“My Heart Die in Me”: Idioms of Distress and the Development of a Screening Tool for Mental Suffering in Southeast Liberia

Publication Date:

01 Nov 2018


Fabian K, Fannoh J, Washington GG, Geninyan WB, Nyachienga B, Cyrus G, et al. (2018). “My Heart Die in Me”: Idioms of Distress and the Development of a Screening Tool for Mental Suffering in Southeast Liberia. Cult Med Psychiatry. 42(3), 684-703. doi: 10.1007/s11013-018-9581-z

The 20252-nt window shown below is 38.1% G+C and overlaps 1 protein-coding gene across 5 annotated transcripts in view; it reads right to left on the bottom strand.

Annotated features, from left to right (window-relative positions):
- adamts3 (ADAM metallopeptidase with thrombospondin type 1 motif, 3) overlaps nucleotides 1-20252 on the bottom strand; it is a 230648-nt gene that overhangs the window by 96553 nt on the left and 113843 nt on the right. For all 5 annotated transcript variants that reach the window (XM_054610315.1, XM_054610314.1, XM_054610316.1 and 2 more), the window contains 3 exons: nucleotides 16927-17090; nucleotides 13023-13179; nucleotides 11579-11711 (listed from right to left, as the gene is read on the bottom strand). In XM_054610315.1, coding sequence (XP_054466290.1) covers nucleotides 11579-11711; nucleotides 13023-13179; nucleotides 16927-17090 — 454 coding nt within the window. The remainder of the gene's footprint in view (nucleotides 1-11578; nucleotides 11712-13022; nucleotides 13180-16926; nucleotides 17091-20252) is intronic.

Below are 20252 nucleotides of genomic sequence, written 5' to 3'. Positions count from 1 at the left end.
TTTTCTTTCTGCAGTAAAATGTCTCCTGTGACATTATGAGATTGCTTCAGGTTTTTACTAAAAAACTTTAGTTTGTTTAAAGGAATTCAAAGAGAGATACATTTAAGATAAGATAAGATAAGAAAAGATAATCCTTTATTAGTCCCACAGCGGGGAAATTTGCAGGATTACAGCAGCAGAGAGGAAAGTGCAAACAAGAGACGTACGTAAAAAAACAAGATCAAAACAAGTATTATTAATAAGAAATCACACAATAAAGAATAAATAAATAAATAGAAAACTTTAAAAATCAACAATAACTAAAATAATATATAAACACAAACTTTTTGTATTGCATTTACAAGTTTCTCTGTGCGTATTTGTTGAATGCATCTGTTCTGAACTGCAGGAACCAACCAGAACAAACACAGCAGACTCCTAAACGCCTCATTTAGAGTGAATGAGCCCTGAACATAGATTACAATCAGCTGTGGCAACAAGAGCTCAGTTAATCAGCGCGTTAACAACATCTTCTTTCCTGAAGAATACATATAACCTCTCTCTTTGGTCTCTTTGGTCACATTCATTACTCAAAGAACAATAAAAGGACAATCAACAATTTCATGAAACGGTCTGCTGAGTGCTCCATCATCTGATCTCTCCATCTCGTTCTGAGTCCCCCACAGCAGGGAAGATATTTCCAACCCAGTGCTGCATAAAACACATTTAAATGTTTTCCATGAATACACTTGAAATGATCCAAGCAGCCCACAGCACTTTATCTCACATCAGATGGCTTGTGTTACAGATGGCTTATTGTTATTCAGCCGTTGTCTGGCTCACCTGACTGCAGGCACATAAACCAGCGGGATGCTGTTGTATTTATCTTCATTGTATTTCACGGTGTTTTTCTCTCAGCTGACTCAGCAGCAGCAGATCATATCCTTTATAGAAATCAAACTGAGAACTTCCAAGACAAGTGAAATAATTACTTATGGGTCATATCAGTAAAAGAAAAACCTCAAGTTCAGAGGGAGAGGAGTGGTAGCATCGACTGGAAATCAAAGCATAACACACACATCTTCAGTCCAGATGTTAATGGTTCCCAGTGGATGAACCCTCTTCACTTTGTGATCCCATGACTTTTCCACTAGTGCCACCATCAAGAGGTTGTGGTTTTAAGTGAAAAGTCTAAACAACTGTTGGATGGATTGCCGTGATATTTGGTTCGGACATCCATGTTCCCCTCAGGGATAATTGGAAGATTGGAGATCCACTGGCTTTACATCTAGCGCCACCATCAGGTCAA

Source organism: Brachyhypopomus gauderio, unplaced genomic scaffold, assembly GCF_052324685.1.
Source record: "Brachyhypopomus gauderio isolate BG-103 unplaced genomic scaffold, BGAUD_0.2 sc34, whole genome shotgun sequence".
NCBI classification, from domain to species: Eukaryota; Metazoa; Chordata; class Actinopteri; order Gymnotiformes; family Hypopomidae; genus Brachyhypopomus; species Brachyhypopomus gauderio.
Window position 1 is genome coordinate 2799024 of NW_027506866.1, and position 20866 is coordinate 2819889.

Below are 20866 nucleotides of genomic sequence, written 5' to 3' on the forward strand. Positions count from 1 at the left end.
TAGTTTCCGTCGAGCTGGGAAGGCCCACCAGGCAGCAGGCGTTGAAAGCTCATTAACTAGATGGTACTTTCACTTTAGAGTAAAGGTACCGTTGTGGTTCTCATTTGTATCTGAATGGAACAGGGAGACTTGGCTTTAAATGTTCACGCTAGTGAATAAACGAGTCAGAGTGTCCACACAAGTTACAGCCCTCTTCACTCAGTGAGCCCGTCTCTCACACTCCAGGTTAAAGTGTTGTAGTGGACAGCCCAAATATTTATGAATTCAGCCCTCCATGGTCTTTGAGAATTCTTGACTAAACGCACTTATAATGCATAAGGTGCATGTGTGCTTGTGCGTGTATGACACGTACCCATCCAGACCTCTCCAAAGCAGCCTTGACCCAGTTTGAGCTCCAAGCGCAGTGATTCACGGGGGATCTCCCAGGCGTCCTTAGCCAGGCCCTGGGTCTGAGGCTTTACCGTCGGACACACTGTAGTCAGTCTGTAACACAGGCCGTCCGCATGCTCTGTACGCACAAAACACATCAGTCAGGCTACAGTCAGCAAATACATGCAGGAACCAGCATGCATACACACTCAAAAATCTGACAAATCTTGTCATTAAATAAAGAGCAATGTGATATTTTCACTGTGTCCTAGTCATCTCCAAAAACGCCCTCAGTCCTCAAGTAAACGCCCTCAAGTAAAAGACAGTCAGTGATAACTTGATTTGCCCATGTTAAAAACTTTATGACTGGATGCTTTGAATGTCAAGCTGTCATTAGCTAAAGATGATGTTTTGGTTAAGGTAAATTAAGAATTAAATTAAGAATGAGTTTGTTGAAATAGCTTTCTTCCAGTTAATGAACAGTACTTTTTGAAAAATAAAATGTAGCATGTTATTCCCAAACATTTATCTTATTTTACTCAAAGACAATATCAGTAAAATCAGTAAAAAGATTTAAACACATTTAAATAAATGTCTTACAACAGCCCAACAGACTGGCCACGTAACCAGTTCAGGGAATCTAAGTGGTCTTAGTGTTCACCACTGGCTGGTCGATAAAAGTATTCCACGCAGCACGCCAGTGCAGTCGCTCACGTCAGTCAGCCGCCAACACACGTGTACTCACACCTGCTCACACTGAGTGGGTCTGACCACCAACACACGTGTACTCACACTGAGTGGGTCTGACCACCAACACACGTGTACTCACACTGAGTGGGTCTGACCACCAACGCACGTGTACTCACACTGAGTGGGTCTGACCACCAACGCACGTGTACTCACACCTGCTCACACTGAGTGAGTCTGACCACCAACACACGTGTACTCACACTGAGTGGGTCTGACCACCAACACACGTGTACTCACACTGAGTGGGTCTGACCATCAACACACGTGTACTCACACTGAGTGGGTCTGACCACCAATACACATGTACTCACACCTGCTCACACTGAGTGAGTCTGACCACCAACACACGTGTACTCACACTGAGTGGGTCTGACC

The integration of culturally salient idioms of distress into mental healthcare delivery is essential for effective screening, diagnosis, and treatment. This study systematically explored idioms, explanatory models, and conceptualizations in Maryland County, Liberia to develop a culturally-resonant screening tool for mental distress. We employed a sequential mixed-methods process of: (1) free-lists and semi-structured interviews (n = 20); patient chart reviews (n = 315); (2) pile-sort exercises, (n = 31); and (3) confirmatory focus group discussions (FGDs); (n = 3) from June to December 2017. Free-lists identified 64 idioms of distress, 36 of which were eliminated because they were poorly understood, stigmatizing, irrelevant, or redundant. The remaining 28 terms were used in pile-sort exercises to visualize the interrelatedness of idioms. Confirmatory FDGs occurred before and after the pile-sort exercise to explain findings. Four categories of idioms resulted, the most substantial of which included terms related to the heart and to the brain/mind. The final screening tool took into account 11 idioms and 6 physical symptoms extracted from patient chart reviews. This study provides the framework for culturally resonant mental healthcare by cataloguing language around mental distress and designing an emic screening tool for validation in a clinical setting.


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